Projects in xfce repos, ehm...
Brian J. Tarricone
bjt23 at cornell.edu
Fri Nov 21 00:25:27 CET 2008
Jannis Pohlmann wrote:
> I think the problem is: How do we define the Core? Does Core just mean
> it's managed in the main SVN, does it mean that it is shipped with the
> main Xfce tarball on major Xfce releases or even something different?
> Right now, Core could roughly described this way: a component that is
> considered essential for desktop use, is stable, and is not released
> independently of the main Xfce releases.
That's an interesting point, and I've personally always had some amount
of trouble defining "core" as well.
Maybe think about it in a different way: "what modules, if missing,
would make your desktop significantly 'less xfce'?" And I'd say really
just a few:
xfce4-settings (debatable, but I'd say yes)
Then you add the support libraries and packages:
Thunar is a bit of a point of contention. As a standalone file manager,
I'd be tempted to say that no, it need not be a core part of the
desktop. But xfdesktop depends on thunar-vfs for file icon support, so
I'd say make it core.
So that's only really 14/15 modules (out of 37 total. Of course, this
is all debatable.
Should we keep the language bindings (perl, python, c++) in main or move
to a new xfce-bindings repo? I dunno. Maybe just leave them, since
they're kinda "foundational" even though we wouldn't release them as core.
I'd also leave some of the more "foundation/infrastructure" modules
there, like installit, xfce-installers, and xfce4-debs.
So that really leaves the stuff that are applications:
xfce4-terminal (I need to move this to xfce-archive)
xfce4-themes (add-on package, I guess, not app)
I'd say none of these are core apps.
(Since I know people will complain: Terminal. It's a nice light
terminal, but it's not really xfce-branded. You might consider it an
"essential desktop app," but that's not really the point I'm trying to
make here. It's not *a part of the desktop*, and it's something you can
easily replace with aterm, gnome-terminal, or whatever, and your desktop
-- in my mind, at least -- isn't any "less xfce" for doing so.)
> Now, several of us have expressed an interest in having independent
> releases for minor releases at least, so that we can roll out
> updates to one component faster and don't have to do complex release
> management. If we did that and only pick up the latest release of each
> package for a new major Xfce release the definition of Core becomes: a
> component that is considered essential for desktop use, is stable, and
> is released every now and then so that we can pick it up for a major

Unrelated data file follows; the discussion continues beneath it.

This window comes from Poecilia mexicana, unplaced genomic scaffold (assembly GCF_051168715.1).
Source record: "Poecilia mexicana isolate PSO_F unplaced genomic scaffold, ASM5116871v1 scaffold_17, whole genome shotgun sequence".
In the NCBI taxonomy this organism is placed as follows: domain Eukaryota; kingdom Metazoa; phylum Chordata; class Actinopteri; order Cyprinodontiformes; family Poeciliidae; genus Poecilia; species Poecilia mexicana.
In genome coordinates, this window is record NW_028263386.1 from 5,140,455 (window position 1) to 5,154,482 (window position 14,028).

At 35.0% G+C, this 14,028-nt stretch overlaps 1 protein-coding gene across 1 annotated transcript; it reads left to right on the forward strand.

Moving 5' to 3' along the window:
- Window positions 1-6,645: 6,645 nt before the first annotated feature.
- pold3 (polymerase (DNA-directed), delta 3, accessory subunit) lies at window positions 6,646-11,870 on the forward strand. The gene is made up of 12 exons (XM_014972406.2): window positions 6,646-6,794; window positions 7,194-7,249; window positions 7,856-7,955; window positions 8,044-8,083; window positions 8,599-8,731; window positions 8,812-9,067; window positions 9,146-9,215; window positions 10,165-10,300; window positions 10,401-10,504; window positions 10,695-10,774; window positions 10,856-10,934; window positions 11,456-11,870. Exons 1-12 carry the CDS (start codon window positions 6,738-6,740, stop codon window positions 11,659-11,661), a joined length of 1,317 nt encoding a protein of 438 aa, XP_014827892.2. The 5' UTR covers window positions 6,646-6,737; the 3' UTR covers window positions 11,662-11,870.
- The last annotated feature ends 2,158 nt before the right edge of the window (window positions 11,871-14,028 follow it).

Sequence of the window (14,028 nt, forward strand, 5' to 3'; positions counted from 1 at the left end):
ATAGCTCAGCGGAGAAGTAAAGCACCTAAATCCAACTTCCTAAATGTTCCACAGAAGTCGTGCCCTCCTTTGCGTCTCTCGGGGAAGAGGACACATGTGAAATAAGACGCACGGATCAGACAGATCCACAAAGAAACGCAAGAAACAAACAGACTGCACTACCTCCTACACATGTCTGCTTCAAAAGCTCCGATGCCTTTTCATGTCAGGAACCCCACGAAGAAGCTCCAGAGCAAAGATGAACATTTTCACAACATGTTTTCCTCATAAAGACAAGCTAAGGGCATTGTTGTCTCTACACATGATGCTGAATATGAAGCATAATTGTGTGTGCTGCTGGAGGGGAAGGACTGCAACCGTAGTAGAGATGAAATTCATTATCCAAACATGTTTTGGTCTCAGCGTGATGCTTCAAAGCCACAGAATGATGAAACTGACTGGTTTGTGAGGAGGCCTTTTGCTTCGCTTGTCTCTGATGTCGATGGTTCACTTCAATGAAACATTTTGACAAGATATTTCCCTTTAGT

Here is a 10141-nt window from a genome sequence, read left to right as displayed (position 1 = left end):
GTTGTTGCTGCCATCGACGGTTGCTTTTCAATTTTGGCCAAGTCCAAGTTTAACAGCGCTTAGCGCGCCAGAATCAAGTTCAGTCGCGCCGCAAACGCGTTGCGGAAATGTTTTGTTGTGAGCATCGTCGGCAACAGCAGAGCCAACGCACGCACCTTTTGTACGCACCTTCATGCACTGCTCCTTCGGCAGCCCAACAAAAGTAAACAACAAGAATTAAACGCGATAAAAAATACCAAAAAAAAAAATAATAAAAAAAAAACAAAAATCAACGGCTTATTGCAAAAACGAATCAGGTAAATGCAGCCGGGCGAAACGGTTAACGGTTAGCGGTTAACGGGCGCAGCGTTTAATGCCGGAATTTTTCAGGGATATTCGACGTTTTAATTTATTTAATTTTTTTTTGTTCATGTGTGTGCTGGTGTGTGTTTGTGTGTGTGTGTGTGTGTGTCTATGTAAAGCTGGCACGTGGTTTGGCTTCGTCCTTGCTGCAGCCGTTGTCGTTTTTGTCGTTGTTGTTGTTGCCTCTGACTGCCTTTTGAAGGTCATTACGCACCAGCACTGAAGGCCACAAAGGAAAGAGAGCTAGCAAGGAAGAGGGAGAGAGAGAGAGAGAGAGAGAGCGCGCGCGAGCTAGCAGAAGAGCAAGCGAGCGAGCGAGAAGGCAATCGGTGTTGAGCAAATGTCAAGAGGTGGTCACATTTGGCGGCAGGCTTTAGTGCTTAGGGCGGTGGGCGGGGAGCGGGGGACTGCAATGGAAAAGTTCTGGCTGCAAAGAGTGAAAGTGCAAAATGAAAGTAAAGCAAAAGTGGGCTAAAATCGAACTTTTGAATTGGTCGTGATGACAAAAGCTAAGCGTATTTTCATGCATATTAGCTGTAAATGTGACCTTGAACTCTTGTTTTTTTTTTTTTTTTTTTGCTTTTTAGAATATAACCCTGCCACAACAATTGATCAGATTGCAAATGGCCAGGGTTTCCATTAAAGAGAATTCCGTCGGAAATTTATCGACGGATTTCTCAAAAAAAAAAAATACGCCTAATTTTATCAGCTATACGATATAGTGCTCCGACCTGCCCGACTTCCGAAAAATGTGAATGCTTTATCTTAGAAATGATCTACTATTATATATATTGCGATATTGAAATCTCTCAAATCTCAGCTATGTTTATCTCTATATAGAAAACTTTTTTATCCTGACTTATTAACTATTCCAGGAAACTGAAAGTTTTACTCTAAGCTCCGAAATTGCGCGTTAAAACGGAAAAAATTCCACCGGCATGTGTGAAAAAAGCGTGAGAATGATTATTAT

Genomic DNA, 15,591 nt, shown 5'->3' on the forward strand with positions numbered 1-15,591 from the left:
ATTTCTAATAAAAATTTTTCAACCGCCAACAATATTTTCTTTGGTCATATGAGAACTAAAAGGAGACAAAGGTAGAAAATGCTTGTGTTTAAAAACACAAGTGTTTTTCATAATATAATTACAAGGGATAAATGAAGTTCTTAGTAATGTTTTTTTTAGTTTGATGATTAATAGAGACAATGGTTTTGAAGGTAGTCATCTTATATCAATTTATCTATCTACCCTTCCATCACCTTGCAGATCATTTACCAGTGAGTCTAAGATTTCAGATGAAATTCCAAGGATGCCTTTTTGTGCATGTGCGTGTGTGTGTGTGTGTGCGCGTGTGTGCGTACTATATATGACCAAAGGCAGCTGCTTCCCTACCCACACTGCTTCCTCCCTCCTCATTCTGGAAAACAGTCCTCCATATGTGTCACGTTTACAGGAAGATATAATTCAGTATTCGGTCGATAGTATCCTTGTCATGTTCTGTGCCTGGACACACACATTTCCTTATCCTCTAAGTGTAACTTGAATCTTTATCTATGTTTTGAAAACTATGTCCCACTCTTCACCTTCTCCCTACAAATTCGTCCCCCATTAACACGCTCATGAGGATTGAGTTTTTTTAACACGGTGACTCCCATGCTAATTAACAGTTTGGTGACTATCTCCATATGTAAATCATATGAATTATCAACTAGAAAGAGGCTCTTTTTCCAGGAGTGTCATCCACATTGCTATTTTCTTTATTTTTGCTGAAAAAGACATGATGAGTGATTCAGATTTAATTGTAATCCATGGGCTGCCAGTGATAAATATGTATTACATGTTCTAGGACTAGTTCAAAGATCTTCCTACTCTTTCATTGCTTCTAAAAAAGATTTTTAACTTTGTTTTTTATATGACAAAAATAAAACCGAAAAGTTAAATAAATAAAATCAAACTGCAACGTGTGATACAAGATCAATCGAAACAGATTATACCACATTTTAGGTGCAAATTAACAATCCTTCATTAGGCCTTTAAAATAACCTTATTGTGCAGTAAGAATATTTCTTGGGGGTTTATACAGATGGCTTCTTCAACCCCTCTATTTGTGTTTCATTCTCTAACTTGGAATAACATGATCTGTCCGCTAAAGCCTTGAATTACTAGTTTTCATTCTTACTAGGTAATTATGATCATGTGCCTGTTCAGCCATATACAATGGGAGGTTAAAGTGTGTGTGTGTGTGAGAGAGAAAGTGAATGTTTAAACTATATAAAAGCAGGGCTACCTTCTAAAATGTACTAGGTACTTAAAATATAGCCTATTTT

My proposal (for the stable branch) would be to make all "x.y.z"
releases as official all-component releases, and allow module
maintainers to release "x.y.x.n" releases in between for important
bugfixes or well, even non-important bugfixes.
For the development branch, I'd go even more liberal and let module
maintainers package up devel releases whenever they want, with the only
caveat that no one's allowed to use '90' or above for the revision
component in the version, since we use those for alpha/beta/rc.
> So once the release process becomes easier the only thing that really
> matters is how essential an application is for desktop use. "Essential"
> again is defined by our understanding of the desktop environment. IMHO
> we should concentrate on what the user needs and to which degree we can
> fullfil that need using the components and resources we have.
> Personally I wouldn't mind to include more programs into the Core like
> for power management and notifications for example, because those
> make the desktop complete (IMHO Terminal, mousepad and orage are
> essential even though I don't use mousepad).
> But I think what really matters is that more Core stuff does not make
> releasing more complex. I feel that this should be one of the things
> to focus on in the upcoming months.
> Personal opinion: Consider more applications as part of the Core (but
> choose carefully) and don't make a big deal out of whether an
> application is Core or not.
I'd go the exact opposite way: trim down the core as much as possible,
and push everything else out, with completely independent release cycles
and everything for non-core stuff.
I don't really like the scope creep in saying "essential to a desktop
environment" should be what core is. We have < 10 people that work on
Xfce actively. "Xfce" should consist of as few packages as possible
that make up the desktop *environment*, not the desktop as a whole.
Distribution packagers can make the call to include whatever they want
in their xfce meta-pacakge.
On the other hand, I *would* consider something like a power manager a
core app, since it does define policy for how the desktop env behaves as
a whole. The notification daemon... maybe. It's certainly more a
"desktop app" than mousepad, for example.
> I also think there's room for improvements concerning the goodies
> releases. Important goodies should get more attention and should maybe
> get their own niché somewhere between core and goodies. Hmmm.
That's kinda a separate issue. I'd rather not create yet another
release/hosting/whatever infrastructure. Personally I don't think of
"goodies" as a tightly-coupled entity in its own right, more just
"random hosting for random apps that are somewhat related to xfce." And
I think that's fine.
More information about the Xfce4-dev